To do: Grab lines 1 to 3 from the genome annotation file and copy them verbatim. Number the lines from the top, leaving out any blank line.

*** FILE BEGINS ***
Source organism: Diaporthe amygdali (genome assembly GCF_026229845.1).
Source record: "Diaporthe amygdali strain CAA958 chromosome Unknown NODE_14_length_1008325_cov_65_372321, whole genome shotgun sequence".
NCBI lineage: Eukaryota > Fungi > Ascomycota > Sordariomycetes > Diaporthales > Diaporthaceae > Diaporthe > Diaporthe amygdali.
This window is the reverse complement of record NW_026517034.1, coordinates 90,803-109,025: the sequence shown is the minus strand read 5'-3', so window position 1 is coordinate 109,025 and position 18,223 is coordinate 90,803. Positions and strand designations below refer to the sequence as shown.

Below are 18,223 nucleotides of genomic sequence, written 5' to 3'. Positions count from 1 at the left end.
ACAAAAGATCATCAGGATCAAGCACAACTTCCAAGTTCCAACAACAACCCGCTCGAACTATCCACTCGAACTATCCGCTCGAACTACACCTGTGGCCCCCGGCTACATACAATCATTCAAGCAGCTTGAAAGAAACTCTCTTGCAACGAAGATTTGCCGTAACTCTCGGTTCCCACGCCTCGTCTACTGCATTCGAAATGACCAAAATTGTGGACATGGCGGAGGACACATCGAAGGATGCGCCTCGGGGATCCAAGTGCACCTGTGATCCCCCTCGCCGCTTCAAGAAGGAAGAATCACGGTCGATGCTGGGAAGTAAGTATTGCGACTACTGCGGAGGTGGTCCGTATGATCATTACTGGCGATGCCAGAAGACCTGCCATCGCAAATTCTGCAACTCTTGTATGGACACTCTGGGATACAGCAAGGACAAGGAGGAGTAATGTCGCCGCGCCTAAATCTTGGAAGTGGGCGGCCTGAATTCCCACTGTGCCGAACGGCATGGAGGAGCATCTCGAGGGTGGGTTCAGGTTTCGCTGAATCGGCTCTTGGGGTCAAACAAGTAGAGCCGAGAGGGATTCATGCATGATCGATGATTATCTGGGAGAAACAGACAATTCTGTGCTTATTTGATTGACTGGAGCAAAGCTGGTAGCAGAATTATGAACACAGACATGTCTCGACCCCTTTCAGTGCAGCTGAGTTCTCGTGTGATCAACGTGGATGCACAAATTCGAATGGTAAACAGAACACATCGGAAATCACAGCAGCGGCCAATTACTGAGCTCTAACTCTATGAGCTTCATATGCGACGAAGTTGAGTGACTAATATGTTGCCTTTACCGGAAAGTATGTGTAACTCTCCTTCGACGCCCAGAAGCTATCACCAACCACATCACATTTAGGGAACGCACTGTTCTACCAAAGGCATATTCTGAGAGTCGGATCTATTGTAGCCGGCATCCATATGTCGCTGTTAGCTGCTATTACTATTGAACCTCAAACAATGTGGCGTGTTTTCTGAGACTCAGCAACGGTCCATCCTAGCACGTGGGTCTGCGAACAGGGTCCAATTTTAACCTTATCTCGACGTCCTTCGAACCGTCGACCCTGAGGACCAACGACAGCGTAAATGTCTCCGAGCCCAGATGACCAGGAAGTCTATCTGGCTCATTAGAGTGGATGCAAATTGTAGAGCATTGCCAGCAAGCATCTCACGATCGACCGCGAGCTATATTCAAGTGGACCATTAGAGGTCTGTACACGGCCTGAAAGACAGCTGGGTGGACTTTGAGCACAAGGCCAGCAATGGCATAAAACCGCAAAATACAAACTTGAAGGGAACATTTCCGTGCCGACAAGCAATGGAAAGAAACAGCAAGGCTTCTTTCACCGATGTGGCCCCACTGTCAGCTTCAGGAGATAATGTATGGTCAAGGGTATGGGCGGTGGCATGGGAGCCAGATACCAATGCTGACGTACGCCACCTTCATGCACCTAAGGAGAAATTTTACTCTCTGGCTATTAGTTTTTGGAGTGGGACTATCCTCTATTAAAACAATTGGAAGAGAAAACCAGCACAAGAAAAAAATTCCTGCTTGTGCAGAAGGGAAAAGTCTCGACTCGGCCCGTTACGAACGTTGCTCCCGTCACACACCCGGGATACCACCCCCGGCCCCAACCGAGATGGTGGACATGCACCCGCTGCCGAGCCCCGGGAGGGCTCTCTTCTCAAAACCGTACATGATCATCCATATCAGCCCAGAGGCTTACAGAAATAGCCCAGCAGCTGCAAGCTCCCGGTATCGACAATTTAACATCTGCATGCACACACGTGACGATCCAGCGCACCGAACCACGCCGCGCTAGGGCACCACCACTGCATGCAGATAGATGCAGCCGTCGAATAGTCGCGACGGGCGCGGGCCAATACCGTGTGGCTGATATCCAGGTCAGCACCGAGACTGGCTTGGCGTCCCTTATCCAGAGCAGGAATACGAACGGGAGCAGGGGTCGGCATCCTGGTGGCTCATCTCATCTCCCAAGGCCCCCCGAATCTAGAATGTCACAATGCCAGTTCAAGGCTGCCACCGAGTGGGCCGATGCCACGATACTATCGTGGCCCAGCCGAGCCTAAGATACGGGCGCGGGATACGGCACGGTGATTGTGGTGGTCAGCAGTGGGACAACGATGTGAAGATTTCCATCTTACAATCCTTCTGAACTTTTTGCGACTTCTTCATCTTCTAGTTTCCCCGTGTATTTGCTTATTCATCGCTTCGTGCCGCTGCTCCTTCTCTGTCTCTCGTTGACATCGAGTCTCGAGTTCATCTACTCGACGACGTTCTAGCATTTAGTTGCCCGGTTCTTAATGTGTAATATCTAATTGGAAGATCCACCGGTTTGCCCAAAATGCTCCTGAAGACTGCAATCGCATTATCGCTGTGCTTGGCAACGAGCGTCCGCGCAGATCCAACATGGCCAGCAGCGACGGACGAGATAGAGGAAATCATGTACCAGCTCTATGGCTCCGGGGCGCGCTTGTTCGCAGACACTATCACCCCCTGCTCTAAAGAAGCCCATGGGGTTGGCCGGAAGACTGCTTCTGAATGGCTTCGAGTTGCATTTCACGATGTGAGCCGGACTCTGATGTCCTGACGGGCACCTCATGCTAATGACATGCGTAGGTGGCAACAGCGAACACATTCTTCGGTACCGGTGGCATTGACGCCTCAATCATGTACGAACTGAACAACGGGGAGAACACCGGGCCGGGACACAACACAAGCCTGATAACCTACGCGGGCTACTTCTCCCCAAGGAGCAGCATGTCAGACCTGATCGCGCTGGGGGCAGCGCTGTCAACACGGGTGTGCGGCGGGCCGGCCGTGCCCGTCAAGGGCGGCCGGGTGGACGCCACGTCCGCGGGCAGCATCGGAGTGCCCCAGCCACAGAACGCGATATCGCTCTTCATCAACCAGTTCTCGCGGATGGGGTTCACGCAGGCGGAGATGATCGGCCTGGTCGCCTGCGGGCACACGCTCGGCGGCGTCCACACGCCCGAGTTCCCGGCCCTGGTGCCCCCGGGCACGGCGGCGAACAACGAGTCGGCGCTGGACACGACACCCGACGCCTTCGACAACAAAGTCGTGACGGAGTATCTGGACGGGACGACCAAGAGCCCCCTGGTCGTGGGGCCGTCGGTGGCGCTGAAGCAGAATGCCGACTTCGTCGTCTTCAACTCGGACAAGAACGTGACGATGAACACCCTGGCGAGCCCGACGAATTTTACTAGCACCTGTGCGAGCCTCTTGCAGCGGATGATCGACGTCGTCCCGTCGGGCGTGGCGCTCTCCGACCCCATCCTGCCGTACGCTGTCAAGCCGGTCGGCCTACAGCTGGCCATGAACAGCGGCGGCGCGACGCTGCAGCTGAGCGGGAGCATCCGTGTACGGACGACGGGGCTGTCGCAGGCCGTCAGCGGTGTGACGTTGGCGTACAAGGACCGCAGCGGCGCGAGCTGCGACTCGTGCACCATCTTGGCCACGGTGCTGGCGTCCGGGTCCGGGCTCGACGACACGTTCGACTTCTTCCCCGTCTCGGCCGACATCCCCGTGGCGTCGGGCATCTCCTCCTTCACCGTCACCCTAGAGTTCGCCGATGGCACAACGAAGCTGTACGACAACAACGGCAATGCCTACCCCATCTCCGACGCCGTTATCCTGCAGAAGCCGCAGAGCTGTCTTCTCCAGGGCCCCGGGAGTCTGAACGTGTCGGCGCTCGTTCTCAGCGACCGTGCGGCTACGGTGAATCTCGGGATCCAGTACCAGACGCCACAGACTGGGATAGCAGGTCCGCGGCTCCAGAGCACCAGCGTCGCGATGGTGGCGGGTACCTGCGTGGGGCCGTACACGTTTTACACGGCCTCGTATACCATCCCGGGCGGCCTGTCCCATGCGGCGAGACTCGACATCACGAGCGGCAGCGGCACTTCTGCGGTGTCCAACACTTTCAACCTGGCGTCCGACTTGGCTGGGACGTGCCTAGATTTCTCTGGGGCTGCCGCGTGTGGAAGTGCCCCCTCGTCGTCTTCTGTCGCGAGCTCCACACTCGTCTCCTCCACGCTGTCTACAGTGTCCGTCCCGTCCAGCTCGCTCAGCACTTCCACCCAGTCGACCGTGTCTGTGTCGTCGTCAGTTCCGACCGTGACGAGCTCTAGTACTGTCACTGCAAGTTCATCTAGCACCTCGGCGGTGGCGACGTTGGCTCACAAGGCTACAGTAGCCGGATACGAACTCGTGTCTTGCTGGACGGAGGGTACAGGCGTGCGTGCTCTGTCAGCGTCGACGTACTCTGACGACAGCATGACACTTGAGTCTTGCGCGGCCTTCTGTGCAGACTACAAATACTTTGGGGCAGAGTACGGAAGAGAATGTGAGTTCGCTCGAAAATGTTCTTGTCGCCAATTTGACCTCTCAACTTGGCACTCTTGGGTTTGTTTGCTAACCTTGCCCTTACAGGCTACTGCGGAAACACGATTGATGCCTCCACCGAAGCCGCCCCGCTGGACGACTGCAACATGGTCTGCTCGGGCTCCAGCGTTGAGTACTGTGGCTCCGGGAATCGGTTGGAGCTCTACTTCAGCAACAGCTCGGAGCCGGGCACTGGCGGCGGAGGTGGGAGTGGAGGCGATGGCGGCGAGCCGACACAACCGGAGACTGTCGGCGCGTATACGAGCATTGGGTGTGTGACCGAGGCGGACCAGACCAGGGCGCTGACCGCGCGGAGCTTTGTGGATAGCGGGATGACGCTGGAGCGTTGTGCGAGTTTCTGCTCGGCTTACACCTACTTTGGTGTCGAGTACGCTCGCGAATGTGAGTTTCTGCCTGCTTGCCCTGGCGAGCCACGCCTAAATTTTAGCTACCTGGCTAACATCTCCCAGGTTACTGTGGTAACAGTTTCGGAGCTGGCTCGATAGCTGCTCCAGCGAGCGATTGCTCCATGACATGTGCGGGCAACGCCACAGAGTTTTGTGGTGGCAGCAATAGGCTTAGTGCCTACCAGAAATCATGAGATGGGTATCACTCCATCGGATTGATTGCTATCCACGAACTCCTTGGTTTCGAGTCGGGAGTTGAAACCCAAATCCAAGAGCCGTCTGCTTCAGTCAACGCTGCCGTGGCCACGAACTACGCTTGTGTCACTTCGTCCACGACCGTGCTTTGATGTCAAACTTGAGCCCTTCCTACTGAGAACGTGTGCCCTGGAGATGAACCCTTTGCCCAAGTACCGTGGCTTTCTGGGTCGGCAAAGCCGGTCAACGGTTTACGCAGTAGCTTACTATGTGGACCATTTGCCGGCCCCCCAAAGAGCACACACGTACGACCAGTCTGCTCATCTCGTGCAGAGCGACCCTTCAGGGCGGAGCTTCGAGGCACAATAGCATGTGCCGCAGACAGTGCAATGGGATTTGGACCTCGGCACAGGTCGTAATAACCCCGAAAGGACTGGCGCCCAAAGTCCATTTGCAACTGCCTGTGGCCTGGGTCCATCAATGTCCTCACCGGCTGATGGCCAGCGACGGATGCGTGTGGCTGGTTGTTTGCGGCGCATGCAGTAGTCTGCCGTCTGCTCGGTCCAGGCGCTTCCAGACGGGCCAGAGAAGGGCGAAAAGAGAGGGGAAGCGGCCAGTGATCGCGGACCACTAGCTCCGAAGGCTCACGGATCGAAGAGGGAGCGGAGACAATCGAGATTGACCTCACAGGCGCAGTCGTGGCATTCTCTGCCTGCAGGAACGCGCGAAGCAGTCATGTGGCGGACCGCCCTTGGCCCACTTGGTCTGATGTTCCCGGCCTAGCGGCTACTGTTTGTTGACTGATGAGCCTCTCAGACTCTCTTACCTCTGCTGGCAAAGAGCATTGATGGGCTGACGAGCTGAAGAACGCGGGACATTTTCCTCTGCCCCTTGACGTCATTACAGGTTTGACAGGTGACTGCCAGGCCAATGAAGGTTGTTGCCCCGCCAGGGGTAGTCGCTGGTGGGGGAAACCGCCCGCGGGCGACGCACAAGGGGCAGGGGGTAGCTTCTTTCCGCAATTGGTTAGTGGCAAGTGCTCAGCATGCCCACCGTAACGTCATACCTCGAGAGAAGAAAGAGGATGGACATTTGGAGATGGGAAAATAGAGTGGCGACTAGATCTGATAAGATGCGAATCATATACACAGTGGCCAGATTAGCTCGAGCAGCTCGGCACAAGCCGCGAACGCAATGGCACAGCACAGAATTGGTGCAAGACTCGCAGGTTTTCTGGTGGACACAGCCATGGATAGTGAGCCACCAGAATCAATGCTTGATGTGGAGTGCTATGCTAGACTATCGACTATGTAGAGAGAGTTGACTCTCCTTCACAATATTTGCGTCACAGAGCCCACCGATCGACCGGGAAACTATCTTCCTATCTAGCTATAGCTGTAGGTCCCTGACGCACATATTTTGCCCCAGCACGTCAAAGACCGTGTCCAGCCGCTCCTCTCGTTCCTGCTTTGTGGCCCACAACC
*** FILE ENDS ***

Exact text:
Source organism: Diaporthe amygdali (genome assembly GCF_026229845.1).
Source record: "Diaporthe amygdali strain CAA958 chromosome Unknown NODE_14_length_1008325_cov_65_372321, whole genome shotgun sequence".
NCBI lineage: Eukaryota > Fungi > Ascomycota > Sordariomycetes > Diaporthales > Diaporthaceae > Diaporthe > Diaporthe amygdali.